I have a set of jobs \(J_1\) to \(J_n\) and a set of machines types \(M_1\) to \(M_m\). There may be 1,2, or maybe even 3 of each type of machine - typically 1 though. Each job takes a fixed time \(T_i\), and requires a some amount of each type of machine. I'm trying to minimize makespan (total time to complete the jobs).

Example:

  • Job 1 requires Machines A and B for 2 hours
  • Job 2 requires Machine A for 1 hour
  • Job 3 requires Machine B for 1 hour
  • Min makespan = 3 hours

The question is: are there nice known algorithm for this in the literature? I'm struggling to find it due to a lack of familiarity with the language of the area, and would rather not reinvent the presumably dynamically programmed wheel.

asked 04 Dec '13, 00:29

Iain%20Dunning's gravatar image

Iain Dunning
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accept rate: 33%

edited 04 Dec '13, 04:15

fbahr's gravatar image

fbahr ♦
4.6k716


I would add to Ehsan answer that the "Resource Constrained Project Scheduling Problem" (RCPSP) might also be relevant. You can represent your "machine types" by "cumulative resources" and the amount of available resource is the number of machines of this type.

Actually your problem is even simpler as you do not seem to have precedences constraints between jobs (but I think this is still NP-hard).

In a constraint programming setting (with support for scheduling like, e.g. OPL, Comet, Gecode, or OscaR to name a few), you can express your problem as (using a made up syntax similar to Comet or OPL):

Activity job1 = new Activity(2); // job1 is processed for two hours
Activity job2 = new Activity(1);
Activity job3 = new Activity(1);

Resource machineA = new Resource(1); //there is one machine of type A
Resource machineB = new Resource(1);

job1.require(machineA,1); //job1 must be executed using 1 machine of type A
job1.require(machineB,1);
job2.require(machineA,1);
job3.require(machineB,1);

minimize max(job1.end,job2.end,job3.end); //minimize the maximum of the completion times (i.e. the makespan, assuming the earliest starting time of all tasks is 0).

A good introductory book on constraint-based scheduling is "Constraint-based scheduling: applying constraint programming to scheduling problems" by Philippe Baptiste, Claude Le Pape, and Wim Nuijten.

link

answered 04 Dec '13, 03:56

jmonette's gravatar image

jmonette
1413
accept rate: 50%

edited 04 Dec '13, 03:59

Project scheduling (albeit without precedence) does seem to the right literature. Thanks!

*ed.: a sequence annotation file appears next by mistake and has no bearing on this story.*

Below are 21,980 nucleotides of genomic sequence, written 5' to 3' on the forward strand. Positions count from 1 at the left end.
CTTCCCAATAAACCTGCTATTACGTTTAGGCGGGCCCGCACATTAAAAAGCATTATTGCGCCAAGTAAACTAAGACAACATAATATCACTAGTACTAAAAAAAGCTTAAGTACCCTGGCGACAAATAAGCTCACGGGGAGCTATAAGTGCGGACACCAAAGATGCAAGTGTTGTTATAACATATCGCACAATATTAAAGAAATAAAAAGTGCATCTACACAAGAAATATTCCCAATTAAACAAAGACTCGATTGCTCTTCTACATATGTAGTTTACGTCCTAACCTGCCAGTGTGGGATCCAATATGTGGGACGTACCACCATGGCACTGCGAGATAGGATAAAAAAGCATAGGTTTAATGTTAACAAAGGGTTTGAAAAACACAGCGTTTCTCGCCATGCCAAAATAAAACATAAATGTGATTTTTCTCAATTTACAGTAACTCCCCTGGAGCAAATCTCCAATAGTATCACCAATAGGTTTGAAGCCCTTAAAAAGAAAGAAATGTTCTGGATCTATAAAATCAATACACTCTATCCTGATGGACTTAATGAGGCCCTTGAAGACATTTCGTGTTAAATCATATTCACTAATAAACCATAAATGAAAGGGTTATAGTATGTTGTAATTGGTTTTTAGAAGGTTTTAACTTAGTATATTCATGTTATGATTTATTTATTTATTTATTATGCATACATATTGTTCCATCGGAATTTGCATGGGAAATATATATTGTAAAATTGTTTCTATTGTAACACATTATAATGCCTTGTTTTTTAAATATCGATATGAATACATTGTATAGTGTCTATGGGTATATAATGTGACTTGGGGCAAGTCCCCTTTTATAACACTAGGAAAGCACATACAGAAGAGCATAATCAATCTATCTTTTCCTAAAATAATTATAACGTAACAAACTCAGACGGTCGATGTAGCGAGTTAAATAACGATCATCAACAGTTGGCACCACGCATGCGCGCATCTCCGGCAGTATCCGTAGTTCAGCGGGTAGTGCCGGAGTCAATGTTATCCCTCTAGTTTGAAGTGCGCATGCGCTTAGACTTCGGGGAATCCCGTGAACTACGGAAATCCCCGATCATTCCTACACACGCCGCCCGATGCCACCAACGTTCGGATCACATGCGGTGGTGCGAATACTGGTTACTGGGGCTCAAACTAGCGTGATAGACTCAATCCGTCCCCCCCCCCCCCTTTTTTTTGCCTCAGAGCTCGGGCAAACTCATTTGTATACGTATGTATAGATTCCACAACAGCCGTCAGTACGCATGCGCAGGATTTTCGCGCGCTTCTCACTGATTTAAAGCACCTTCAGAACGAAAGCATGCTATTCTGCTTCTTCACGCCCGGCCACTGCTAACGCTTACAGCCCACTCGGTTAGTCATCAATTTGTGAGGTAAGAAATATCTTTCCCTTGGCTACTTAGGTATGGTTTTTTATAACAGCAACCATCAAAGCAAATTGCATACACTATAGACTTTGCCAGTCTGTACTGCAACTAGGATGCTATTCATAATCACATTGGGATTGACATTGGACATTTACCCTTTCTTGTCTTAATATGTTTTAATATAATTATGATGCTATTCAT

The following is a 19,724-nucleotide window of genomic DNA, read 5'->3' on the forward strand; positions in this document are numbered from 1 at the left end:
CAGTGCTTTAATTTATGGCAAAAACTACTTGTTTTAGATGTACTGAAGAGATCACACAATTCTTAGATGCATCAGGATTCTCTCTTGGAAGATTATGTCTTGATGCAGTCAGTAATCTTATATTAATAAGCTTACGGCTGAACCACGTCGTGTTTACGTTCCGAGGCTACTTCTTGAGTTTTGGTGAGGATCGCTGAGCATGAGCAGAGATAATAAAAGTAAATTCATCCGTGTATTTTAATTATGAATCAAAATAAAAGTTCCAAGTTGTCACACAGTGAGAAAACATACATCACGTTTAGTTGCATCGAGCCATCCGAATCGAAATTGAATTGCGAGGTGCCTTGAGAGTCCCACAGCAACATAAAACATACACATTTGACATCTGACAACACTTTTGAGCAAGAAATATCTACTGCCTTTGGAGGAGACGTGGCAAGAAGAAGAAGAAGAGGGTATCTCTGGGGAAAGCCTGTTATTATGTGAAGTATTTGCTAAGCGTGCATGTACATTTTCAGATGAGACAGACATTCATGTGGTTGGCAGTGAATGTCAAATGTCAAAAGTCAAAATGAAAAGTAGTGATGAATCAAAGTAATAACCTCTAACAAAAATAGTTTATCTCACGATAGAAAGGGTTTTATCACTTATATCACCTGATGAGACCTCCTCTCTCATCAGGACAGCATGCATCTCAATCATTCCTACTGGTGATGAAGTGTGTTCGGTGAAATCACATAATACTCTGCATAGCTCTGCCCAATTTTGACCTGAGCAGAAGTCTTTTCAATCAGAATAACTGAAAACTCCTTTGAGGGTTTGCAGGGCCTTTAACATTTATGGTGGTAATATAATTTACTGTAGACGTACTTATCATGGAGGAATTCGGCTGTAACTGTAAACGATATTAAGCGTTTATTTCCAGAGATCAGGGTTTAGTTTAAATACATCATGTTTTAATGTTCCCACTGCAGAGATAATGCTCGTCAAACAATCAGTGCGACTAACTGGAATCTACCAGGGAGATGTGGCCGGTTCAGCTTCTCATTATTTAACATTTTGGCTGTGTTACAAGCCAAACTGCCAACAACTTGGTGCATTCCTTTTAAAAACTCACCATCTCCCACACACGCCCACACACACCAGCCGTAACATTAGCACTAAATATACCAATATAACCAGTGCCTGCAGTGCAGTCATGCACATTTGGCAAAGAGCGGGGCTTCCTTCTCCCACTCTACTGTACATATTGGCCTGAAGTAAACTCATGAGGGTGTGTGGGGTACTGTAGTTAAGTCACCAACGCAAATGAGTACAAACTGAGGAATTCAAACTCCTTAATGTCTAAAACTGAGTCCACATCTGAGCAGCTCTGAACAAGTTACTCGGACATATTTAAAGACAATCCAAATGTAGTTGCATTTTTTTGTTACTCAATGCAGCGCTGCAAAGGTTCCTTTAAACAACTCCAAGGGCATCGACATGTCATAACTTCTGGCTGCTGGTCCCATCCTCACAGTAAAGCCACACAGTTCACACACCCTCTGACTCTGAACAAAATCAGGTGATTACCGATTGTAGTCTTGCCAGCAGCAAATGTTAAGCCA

(04 Dec '13, 11:45) Iain Dunning

This could be either a flow shop scheduling problem, in which all the jobs have the same processing order, or a jobshop scheduling problem, where there is no universally common processing order for all the jobs. Also, if the order of processing tasks is not important for each job, this would be a open scheduling problem. These are usually NP-hard problems. The exceptions usually happen when there are a limited number of machines (at most, three machines) or specific patterns on processing times.

If you could us give more detail on which problem you're trying to solve, perhaps we could provide you with a specific reference on what you want to do.

link

answered 04 Dec '13, 01:08

Ehsan's gravatar image

Ehsan ♦
4.8k31122
accept rate: 16%

edited 04 Dec '13, 02:23

This is really all the detail there is unfortunately, there is no more structure to the problem than I stated.

The number of machines is likely to be small (<10), and I think I'll round the times so hopefully I'll be able to scale them nicely.

I agree that it seems to be an NP-hard problem.

(04 Dec '13, 11:44) Iain Dunning

You might also want to look at the MISTA 2013 challenge (and any papers about that). It's basically a more complex version of your problem. Just configure only 1 executionMode per job and remove all precedence constraints and you almost have your problem.

Here's my video that explains it too and shows my implementation (do note that the video does not show multiple resources used by 1 job, but mista2013 does support it).

link

answered 06 Dec '13, 08:50

Geoffrey%20De%20Smet's gravatar image

Geoffrey De ... ♦
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accept rate: 6%

edited 06 Dec '13, 10:36

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Asked: 04 Dec '13, 00:29

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Last updated: 06 Dec '13, 10:36

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